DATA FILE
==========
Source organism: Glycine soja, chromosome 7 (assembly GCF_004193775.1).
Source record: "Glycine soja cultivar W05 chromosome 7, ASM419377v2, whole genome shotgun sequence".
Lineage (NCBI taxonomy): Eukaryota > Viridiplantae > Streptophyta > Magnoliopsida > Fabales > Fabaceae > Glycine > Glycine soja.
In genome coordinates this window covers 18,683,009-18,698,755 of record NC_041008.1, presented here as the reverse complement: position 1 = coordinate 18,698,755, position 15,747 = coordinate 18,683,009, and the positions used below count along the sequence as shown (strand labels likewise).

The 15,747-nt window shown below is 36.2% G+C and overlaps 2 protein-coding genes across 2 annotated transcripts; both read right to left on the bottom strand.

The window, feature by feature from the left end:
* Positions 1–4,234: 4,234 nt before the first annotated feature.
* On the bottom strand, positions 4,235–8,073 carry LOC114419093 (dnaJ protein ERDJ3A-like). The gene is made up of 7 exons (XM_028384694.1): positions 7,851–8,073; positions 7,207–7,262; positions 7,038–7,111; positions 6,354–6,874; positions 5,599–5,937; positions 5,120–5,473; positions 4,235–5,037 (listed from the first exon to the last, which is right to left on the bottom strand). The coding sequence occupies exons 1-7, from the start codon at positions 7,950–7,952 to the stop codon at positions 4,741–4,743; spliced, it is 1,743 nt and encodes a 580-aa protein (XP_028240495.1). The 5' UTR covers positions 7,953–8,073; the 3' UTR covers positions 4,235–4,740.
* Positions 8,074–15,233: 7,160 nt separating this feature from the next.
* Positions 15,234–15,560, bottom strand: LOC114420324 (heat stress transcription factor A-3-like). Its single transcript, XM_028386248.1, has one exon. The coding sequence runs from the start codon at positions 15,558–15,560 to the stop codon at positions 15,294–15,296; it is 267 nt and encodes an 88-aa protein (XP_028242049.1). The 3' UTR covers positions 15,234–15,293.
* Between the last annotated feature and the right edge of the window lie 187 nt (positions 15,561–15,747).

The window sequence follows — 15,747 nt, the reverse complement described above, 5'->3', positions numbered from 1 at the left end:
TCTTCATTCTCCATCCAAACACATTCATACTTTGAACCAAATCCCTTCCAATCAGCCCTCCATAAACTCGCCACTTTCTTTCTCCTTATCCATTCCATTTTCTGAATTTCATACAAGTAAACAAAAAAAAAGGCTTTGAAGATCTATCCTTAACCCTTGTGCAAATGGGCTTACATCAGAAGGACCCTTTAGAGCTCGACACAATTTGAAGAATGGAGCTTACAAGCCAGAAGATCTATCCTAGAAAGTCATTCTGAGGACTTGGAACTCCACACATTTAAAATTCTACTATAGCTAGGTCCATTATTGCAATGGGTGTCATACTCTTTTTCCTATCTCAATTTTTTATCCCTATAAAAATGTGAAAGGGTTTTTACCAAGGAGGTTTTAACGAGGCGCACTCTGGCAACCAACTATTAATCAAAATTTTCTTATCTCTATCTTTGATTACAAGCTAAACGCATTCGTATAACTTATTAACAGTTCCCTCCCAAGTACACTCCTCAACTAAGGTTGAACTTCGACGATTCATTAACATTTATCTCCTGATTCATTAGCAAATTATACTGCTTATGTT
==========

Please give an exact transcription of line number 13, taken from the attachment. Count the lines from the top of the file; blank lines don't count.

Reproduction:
TCTTCATTCTCCATCCAAACACATTCATACTTTGAACCAAATCCCTTCCAATCAGCCCTCCATAAACTCGCCACTTTCTTTCTCCTTATCCATTCCATTTTCTGAATTTCATACAAGTAAACAAAAAAAAAGGCTTTGAAGATCTATCCTTAACCCTTGTGCAAATGGGCTTACATCAGAAGGACCCTTTAGAGCTCGACACAATTTGAAGAATGGAGCTTACAAGCCAGAAGATCTATCCTAGAAAGTCATTCTGAGGACTTGGAACTCCACACATTTAAAATTCTACTATAGCTAGGTCCATTATTGCAATGGGTGTCATACTCTTTTTCCTATCTCAATTTTTTATCCCTATAAAAATGTGAAAGGGTTTTTACCAAGGAGGTTTTAACGAGGCGCACTCTGGCAACCAACTATTAATCAAAATTTTCTTATCTCTATCTTTGATTACAAGCTAAACGCATTCGTATAACTTATTAACAGTTCCCTCCCAAGTACACTCCTCAACTAAGGTTGAACTTCGACGATTCATTAACATTTATCTCCTGATTCATTAGCAAATTATACTGCTTATGTT